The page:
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The Cost of Transforming Even-Aged Coniferous Stands to Continuous Cover Forestry

The perception is still doing the rounds, that transformation to continuous cover is costly and hence people will not contemplate it unless grant aid is forthcoming.

What does transformation involve within a young even-aged planted stand, and why is it costly?

As your readers may be aware, it essentially involves undertaking initially, a cycle of thinnings with a grade that is very similar to crown thinning. (F.C. Information Note 2001 and Yorke 2001). The first crown thinning is undertaken (ideally) after the first mechanical thinning is completed, in order to obtain initial access into the unbrashed stand at the earliest age that can be silviculturally justified.

As a result, there is in most, but not all circumstances, a net cost penalty arising out of this first mechanical thin – and the subsequent first crown thinning at the commencement of transformation, due to the small mean tree size produced. This cost penalty also invariably occurs if one is thinning a comparable even-aged stand to the marginal (management table) intensity i.e. a low thinning grade. In fact, the potential cost penalty is increased as a result of a smaller mean tree size being produced from a low thinning compared with that from a crown thinning at a similar age… (See relevant F.C. yield models).

Therefore it is the decision (with associated future benefits) to thin that may require financial assistance to offset this initial cost, and not the decision per se, to transform to continuous cover.

As the cycles of crown thinning progress and the stand structure becomes more diverse, and the age of onset of prolific seed production is reached, ongoing natural regeneration begins to establish within the stand.

The stand is now well on the way to being transformed to the manager’s objectives and becomes self-sustaining. The mean-tree size harvested steadily increases until it reaches a consistent level, with a maximum content of approximately 20 - 30% small round wood depending upon circumstances.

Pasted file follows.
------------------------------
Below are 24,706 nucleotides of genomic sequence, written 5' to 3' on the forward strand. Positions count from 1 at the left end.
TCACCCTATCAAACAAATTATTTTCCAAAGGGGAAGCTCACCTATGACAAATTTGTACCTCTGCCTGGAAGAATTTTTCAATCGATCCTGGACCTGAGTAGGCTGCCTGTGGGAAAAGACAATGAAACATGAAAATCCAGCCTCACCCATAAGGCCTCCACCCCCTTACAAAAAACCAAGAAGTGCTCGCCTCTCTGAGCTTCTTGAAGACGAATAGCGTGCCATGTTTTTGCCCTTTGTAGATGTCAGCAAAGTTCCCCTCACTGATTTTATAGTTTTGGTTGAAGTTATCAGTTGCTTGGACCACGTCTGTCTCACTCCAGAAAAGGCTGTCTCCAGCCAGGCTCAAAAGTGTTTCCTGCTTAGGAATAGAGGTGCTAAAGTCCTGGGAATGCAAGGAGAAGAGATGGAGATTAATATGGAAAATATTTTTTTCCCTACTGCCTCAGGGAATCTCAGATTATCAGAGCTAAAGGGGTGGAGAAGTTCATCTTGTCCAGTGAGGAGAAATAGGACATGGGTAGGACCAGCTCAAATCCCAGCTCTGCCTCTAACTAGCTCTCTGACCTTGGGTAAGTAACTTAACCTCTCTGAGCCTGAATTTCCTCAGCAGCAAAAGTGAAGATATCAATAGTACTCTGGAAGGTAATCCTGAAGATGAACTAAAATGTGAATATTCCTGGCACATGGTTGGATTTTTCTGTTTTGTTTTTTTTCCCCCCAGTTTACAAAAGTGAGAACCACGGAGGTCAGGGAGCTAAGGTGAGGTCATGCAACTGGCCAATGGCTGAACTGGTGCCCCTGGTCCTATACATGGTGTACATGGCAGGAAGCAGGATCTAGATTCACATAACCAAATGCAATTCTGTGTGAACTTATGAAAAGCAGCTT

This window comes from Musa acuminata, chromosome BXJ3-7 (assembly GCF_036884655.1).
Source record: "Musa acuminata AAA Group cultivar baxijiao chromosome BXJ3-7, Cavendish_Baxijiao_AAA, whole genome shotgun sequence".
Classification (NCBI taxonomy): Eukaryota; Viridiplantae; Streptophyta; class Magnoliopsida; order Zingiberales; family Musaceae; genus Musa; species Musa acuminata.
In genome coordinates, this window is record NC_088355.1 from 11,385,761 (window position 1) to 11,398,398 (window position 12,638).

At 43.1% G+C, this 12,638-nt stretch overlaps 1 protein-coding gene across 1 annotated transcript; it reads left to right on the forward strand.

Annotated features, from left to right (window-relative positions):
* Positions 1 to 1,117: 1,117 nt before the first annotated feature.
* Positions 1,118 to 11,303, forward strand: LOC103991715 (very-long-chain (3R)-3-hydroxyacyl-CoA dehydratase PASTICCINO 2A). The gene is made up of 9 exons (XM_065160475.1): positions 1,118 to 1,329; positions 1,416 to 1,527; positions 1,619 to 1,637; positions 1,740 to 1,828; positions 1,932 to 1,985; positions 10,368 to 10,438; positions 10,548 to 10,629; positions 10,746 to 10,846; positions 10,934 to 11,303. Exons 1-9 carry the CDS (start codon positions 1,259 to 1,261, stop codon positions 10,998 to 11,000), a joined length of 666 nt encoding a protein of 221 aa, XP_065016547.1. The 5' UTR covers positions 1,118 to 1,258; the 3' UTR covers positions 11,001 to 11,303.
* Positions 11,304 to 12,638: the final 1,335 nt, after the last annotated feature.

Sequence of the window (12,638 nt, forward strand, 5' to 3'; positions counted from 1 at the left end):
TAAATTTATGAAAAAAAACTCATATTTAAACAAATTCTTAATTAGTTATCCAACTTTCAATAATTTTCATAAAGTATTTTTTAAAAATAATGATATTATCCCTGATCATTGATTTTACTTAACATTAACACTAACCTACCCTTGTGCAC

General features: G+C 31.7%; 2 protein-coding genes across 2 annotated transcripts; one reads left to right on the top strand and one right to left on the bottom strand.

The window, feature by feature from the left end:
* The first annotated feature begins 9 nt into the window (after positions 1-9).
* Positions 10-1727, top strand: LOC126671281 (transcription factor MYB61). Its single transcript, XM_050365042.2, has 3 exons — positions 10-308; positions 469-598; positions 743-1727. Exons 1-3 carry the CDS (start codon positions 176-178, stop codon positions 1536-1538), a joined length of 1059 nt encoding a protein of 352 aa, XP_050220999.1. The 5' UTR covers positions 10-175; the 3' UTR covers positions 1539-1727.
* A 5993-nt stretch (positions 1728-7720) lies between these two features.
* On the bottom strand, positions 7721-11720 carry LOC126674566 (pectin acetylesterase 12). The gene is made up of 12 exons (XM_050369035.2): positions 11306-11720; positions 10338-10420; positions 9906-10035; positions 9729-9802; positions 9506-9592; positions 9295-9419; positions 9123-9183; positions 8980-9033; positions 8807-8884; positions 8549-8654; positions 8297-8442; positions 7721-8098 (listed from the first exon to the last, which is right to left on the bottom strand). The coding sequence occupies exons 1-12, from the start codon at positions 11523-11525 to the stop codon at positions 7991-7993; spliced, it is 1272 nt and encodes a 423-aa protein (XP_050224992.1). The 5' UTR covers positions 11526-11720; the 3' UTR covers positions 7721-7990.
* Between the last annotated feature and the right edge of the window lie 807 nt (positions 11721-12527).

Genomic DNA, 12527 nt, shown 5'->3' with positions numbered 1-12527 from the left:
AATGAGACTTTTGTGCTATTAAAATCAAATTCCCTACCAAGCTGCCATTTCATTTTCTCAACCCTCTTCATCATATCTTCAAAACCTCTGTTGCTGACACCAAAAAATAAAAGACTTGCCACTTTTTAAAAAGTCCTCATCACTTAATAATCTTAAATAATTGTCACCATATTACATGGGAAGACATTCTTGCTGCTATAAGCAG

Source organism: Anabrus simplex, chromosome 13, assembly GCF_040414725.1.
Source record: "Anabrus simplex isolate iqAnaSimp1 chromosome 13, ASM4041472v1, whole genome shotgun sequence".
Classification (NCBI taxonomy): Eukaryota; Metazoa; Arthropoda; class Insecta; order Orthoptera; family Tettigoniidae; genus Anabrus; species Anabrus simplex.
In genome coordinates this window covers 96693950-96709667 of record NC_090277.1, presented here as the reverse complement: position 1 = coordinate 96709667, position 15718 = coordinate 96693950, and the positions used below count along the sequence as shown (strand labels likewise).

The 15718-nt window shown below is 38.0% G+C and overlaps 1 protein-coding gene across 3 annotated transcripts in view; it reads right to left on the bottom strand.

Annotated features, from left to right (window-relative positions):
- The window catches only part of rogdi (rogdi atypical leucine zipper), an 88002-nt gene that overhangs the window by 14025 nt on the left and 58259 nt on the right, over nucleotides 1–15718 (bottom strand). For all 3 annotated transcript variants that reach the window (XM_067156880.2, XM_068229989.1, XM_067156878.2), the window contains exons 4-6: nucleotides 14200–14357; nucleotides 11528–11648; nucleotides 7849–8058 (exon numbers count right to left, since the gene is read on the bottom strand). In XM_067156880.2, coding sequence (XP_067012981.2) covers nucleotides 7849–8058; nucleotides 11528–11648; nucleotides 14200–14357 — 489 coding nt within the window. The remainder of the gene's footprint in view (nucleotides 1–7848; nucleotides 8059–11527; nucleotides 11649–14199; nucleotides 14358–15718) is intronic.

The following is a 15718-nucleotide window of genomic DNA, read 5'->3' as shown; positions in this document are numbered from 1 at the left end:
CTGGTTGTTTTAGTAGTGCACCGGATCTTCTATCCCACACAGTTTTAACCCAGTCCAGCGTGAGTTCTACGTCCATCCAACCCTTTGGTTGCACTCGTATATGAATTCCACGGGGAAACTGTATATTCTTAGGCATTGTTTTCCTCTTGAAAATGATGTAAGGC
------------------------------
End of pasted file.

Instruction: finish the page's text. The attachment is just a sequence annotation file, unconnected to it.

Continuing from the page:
A proportion (or the total) of this may or may not be more cost-effective to leave at stump. Assuming that deer are under control and browsing levels are acceptable and the tree canopy (at a variety of levels from saplings to large trees) is maintained in order to suppress competing ground vegetation and avoid excessive and blanket regeneration of tree species, what excessive net costs are involved that justify additional grant aid ? Management time is surely no greater than that involved primarily with net income generating thinning operations, employed skilled and experienced forest craftsmen. The need for tending operations (respacing, cleaning etc.. of regeneration) is minimal as a result of some harvesting damage combined with natural suppression and self-selection and control of the canopy. The need for a range of other costly operations associated with restocking after clear fell is eliminated.

In conclusion therefore, once the periodic transformation (crown) thinnings reach a mean tree size that generates a net income, thereafter what is the justification for further grant aid in stands on appropriate site types and managed and worked by skilled and accustomed personnel?

References include:
“Transforming Even-aged Conifer Stands to Continuous Cover Management” – Forestry Commission Information Note 2001. “Practical Aspects of Transforming Plantations to Continuous Cover Woodland” – Mark Yorke, Continuous Cover Forestry Group 2001.

The writer intends in due course, to highlight the financial and other potential benefits of adopting the “crown thinning” grade (in preference to current “low thinning” practice) irrespective of whether or not the manager is proposing to transform to continuous cover. Whether these benefits can actually be achieved following training and sustained experience of the thinning machine operator, is questionable.

Mark Yorke

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